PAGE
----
Art

Avant-GIFs

Turning online animations into high art

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Once upon a time, a motion picture lasted somewhere between 90 and 120 minutes. Film shorts weren't entirely dead, but they were limited to classroom movies, music videos, and other relatively marginal outlets. From time to time a TV channel would show a miniseries, allowing writers and directors to tell a longer story. But those too were exceptions. If moving pictures were your medium of choice, you were expected to accept fairly rigid time constraints.

Today those limits have been shattered. Thanks to cable, DVDs, and Internet streaming, television now has room for stories that extend for dozens of hours but—unlike an old soap opera—follow from a storytelling vision sketched out in advance by just a few writers, or even by one man writing alone. On the other end of the spectrum, there has been a vast online revival of short films. A format virtually everyone had written off a decade and a half ago is now probably more widely watched than those feature-length pictures you see in the theater.

And then there is the animated GIF, simultaneously the shortest variety of motion picture (just a few seconds) and the longest (those seconds loop forever). As a technology, these have existed since 1987, but they've only just recently exploded in popularity, as mass access to the Internet allowed them to travel rapidly and virally online. The most popular GIFs are tiny snippets from movies and TV, ripped from one context and plugged into another: a disposable little gag to stick in a Tumblr post or a BuzzFeed article. But serious artists are working with GIFs too—photographers who want to introduce motion to their images, animators more interested in crafting a moment than telling an extended story, cartoonists who'd like to let some of their panels move, collagists delighted to have an extra dimension to play with. All creating strange and striking micro-movies.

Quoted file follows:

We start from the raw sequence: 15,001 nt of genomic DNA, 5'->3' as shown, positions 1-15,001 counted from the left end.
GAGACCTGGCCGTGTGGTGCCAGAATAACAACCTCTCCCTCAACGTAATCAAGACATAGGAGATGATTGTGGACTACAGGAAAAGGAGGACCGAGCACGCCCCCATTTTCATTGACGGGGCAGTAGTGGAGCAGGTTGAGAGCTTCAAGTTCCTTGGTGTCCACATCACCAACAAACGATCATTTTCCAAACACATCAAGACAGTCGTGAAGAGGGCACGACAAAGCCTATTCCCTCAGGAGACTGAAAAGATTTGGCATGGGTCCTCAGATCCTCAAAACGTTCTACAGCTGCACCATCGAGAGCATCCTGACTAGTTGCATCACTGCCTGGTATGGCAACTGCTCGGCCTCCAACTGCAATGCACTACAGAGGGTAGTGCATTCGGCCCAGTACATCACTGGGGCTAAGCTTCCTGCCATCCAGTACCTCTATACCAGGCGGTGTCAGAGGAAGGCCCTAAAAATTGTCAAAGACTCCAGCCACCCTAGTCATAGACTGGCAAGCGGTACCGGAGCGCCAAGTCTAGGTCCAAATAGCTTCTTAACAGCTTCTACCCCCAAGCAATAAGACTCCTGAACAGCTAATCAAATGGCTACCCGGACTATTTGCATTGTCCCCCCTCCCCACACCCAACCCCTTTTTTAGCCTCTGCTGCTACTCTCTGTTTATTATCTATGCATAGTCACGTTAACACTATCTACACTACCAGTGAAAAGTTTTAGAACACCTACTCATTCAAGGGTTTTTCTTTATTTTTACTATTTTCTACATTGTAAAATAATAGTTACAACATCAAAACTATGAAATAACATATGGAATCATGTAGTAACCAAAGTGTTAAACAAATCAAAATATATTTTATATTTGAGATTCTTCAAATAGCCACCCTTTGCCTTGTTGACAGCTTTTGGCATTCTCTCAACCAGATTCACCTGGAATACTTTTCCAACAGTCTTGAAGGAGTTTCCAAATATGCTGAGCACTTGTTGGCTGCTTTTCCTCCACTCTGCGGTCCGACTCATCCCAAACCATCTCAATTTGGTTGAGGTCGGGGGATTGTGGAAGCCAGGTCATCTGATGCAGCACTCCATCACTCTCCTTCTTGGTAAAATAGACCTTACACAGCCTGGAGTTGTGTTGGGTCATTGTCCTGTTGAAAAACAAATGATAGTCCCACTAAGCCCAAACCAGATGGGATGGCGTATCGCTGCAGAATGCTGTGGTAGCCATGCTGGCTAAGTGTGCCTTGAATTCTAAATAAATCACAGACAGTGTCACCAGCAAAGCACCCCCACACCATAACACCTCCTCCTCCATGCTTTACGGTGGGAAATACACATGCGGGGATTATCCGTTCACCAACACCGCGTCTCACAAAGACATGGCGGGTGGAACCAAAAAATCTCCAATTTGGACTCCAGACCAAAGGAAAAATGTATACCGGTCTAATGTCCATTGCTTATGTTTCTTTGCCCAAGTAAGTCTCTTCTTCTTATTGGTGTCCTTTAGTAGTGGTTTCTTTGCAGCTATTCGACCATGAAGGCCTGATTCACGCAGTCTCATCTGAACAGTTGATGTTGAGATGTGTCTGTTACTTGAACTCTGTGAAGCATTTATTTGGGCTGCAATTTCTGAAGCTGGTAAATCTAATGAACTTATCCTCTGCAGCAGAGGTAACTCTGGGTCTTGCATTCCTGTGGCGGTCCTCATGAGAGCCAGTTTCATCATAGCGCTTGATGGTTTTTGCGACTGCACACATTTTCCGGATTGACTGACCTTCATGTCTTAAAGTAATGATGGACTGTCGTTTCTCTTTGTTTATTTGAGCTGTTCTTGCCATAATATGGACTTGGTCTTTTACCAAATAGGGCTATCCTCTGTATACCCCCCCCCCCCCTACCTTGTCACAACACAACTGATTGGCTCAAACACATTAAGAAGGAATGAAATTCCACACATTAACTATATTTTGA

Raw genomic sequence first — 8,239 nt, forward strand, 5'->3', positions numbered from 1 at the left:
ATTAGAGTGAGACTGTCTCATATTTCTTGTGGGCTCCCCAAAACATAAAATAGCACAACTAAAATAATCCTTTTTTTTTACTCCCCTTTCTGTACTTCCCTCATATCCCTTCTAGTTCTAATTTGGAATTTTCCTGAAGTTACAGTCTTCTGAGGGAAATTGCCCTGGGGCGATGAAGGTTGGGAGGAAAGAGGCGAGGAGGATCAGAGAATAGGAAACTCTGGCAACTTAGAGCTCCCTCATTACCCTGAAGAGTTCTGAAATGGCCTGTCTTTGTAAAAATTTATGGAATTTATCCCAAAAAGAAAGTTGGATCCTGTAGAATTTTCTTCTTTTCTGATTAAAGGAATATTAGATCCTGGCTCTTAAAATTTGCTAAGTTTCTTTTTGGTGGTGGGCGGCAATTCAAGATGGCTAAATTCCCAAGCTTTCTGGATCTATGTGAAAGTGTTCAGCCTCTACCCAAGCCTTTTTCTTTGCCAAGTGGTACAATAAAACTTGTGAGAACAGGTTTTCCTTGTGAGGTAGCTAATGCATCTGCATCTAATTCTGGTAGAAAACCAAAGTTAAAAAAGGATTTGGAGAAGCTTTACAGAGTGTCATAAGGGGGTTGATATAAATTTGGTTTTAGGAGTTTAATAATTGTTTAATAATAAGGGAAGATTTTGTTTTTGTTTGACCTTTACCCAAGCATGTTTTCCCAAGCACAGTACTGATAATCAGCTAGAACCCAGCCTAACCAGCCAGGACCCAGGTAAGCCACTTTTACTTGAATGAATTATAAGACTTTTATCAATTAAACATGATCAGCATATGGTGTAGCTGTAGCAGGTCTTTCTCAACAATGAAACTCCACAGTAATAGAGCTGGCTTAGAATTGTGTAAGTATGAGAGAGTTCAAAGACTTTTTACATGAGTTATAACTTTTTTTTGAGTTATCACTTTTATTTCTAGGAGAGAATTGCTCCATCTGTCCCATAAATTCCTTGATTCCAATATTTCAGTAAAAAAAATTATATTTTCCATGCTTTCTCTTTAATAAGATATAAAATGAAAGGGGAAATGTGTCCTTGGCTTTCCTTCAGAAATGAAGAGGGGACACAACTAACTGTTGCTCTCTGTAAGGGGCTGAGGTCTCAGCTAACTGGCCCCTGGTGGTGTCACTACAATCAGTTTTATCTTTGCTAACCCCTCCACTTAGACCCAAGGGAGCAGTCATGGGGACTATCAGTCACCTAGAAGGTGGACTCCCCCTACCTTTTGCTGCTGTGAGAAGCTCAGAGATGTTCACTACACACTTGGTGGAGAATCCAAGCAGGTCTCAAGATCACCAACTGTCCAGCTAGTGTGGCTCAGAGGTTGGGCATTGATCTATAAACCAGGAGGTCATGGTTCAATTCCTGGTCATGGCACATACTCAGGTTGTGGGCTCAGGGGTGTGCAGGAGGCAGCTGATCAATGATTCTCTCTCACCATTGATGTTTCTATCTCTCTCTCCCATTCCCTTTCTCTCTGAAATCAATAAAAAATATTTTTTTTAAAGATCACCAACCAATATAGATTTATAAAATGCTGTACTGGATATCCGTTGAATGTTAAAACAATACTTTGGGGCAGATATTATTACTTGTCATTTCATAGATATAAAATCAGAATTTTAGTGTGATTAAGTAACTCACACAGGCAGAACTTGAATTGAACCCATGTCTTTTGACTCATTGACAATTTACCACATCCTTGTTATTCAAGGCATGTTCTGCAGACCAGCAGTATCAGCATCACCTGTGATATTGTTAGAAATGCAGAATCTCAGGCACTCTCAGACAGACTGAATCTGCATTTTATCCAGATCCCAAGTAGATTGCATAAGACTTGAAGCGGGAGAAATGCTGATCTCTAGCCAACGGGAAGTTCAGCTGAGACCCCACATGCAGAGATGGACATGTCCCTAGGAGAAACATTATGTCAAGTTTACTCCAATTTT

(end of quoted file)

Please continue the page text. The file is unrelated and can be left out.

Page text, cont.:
Take Milos Rajkovic, a.k.a. Sholim, whose GIFs feel like a Max Ernst collage crossed with one of Terry Gilliam's animations from Monty Python's Flying Circus. In Manager, most of a man's head has been replaced by a birdcage lined with money; in the middle of a cage, a tiny brain runs on a hamster wheel. In Skinner Box Head, holes in a man's face reveal that he's a machine—and in the center of the head, where the brain ought to be, a chicken pecks repeatedly at part of the mechanism. Sholim loves to open people's skulls to reveal contraptions as complicated as any Rube Goldberg cartoon, but while the typical Goldberg machine is a ridiculously elaborate means to accomplish a simple goal, Sholim's creations spin purposelessly forever.

Sholim

Lilli Carré's GIFs, meanwhile, are drawings that move. Sometimes they tell a tiny story: a woman eats an infinite supply of flowers (rose hips), balloons pop and fall to Earth (oh brother), an item repeatedly emerges from a woman's body to pierce her in the back (lil' self-sabotage). Other Carré GIFs, like the staggering strange snow, look like abstract expressionist paintings come to life.

Lilli Carré

The Turkish artist Erdal Inci is obsessed with cloning—not the biological process but the photographic one, in which the same person appears several times in a single image. Combining cloning with movement, Inci's GIFs frequently feature hordes of identical men performing the same action again and again. The effect is spooky, hypnotic, and occasionally comic: Inci's Stumblers, in which a mob trips en masse, looks like the climax of a Buster Keaton film.

Erdal Inci

Then there's Tiago Spina, a São Paulo artist whose efforts fall into so many styles that it's hard to generalize about his work. My favorite Spina GIF is Processo Criativo, in which an old-fashioned woodcut-style image of a man deep in thought is transformed by something you could never see in an actual woodcut: a pulsating orange light.

The animated GIF is not the first species of motion picture to combine brevity and eternity in this way, with a simple sequence repeating potentially forever. In the 19th century, optical toys with peculiar names—zoetropes, praxinoscopes, zoopraxi­scopes—created the illusion of motion by showing a succession of images in rapid sequence, helping pave the way for the movies. But unlike a 20th-century film (and unlike other 19th-century moving picture amusements, such as the flipbook) they span in a circle rather than progressing from beginning to end. Some of them feel surprisingly modern, even psychedelic.

How do I know what those ancient motion pictures look like? Because fans of early cinema have posted many of them online. Frequently as GIFs.